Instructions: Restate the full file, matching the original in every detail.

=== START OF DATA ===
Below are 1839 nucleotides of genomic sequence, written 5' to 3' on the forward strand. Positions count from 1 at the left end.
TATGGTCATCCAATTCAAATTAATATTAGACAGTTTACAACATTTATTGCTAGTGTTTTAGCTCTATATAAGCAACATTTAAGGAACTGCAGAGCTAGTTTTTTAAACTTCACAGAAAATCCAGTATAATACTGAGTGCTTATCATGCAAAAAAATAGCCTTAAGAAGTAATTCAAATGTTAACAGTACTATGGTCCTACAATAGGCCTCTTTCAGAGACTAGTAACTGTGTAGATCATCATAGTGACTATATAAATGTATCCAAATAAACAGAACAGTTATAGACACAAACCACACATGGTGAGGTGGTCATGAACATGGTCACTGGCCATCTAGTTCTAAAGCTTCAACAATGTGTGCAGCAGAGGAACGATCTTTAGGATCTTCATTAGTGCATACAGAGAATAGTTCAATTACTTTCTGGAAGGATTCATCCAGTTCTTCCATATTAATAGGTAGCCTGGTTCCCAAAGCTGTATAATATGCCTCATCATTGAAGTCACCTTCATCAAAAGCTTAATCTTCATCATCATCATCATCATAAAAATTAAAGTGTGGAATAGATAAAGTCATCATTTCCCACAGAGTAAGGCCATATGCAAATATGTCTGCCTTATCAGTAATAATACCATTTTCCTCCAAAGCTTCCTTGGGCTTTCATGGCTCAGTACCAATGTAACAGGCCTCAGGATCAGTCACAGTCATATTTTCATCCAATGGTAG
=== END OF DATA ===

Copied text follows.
Below are 1839 nucleotides of genomic sequence, written 5' to 3' on the forward strand. Positions count from 1 at the left end.
TATGGTCATCCAATTCAAATTAATATTAGACAGTTTACAACATTTATTGCTAGTGTTTTAGCTCTATATAAGCAACATTTAAGGAACTGCAGAGCTAGTTTTTTAAACTTCACAGAAAATCCAGTATAATACTGAGTGCTTATCATGCAAAAAAATAGCCTTAAGAAGTAATTCAAATGTTAACAGTACTATGGTCCTACAATAGGCCTCTTTCAGAGACTAGTAACTGTGTAGATCATCATAGTGACTATATAAATGTATCCAAATAAACAGAACAGTTATAGACACAAACCACACATGGTGAGGTGGTCATGAACATGGTCACTGGCCATCTAGTTCTAAAGCTTCAACAATGTGTGCAGCAGAGGAACGATCTTTAGGATCTTCATTAGTGCATACAGAGAATAGTTCAATTACTTTCTGGAAGGATTCATCCAGTTCTTCCATATTAATAGGTAGCCTGGTTCCCAAAGCTGTATAATATGCCTCATCATTGAAGTCACCTTCATCAAAAGCTTAATCTTCATCATCATCATCATCATAAAAATTAAAGTGTGGAATAGATAAAGTCATCATTTCCCACAGAGTAAGGCCATATGCAAATATGTCTGCCTTATCAGTAATAATACCATTTTCCTCCAAAGCTTCCTTGGGCTTTCATGGCTCAGTACCAATGTAACAGGCCTCAGGATCAGTCACAGTCATATTTTCATCCAATGGTAG